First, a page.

Troops are sent out in Liberia and Sierra Leone to enforce quarantine on affected communities, and the World Bank and African Development Bank pledge hundreds of millions of dollars in emergency funds to help struggling national healthcare systems. As the Ebola crisis deepens, Joel Flynn asks whether the world is taking enough notice, and whether its impact is now beginning to be felt economically.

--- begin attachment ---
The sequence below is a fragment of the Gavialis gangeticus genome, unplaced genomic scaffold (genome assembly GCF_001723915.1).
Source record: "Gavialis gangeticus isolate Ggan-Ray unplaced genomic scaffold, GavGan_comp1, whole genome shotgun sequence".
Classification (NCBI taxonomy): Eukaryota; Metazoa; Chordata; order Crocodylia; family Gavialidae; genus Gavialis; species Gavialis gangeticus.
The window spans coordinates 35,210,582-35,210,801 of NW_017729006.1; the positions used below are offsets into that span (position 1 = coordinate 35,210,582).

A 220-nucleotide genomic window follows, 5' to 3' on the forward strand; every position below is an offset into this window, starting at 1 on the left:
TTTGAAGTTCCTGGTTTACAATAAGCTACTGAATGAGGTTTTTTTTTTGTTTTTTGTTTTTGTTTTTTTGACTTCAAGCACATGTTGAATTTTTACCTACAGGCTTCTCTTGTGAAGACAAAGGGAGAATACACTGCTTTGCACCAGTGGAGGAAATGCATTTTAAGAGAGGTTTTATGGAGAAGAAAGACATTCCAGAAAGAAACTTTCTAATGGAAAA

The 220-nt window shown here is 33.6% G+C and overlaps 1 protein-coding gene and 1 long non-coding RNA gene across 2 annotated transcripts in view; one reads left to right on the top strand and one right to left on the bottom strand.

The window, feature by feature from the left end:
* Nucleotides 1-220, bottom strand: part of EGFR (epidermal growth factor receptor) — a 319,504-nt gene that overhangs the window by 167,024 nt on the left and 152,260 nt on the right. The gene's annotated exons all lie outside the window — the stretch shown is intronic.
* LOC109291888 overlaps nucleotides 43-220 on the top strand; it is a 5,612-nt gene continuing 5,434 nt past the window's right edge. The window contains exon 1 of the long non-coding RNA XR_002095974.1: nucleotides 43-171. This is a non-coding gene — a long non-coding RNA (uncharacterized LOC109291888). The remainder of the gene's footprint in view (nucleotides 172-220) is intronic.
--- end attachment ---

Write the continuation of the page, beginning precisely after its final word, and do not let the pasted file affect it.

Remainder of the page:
It could be the stuff of science fiction - a deadly disease that threatens the human race. Ebola in West Africa isn't yet on that blockbuster scale, but the world is beginning to worry. New York is testing a man with symptoms of the disease. And some health centres in the affected region are being forced to close. Amos B Richards is a Liberian medic. SOUNDBITE: Physician's Assistant, Amos B Richards, saying (English): "The health workers think that they are not protected, they don't have the requisite material to use as to protect themselves against the Ebola disease, so many of the health workers including physician's assistant, nurses, are staying home." GFX Currently Ebola has been fatal in 60 percent of cases, but it can kill up to 90 percent of those infected. Much of the fear surrounding the virus comes from the vicious symptoms. There's also currently no cure for or inoculation against the virus. Nearly 900 people have died in what is the worst outbreak since the first recorded signs of the virus in 1976. Questions are being asked about what the economic impact could be. Africa specialist Bjorn Dahlin VanWees says so far West Africa's mining industry has been unaffected - but other sectors could face a potential risk. SOUNDBITE: Economist Intelligence Unit Africa Analyst, Bjorn Dahlin VanWees, saying (English): "Also if it sort of spreads intensively in the capital cities so industry there is affected, with workers staying home and also if the agricultural sector is affected so farmers start fleeing farming areas." Lagos has recorded its second case. Saudi Arabia says there could be a case of the virus there. But despite the pace of spread in West Africa, experts say there's little chance of it infecting developed countries. Professor Peter Piot is the Director of the London School of Hygiene and Tropical Medicine. SOUNDBITE: Director Of The London School Of Hygiene & Tropical Medicine, Professor Peter Piot, saying (English): "Ebola epidemics always break out against a background of poverty, very dysfunctional health services and that's how then that gives rise to an epidemic, but not here I don't believe that that will ever happen." Development banks have pledged $260 million in emergency loans to fight the disease. The U.S. says it's treating the virus for the first time. They're now sending at least 50 health workers to help in West Africa, where troops have been deployed in Sierra Leone and Liberia to impose quarantine on some communities. Locals there are not the only ones hoping Ebola can be brought under control as soon as possible.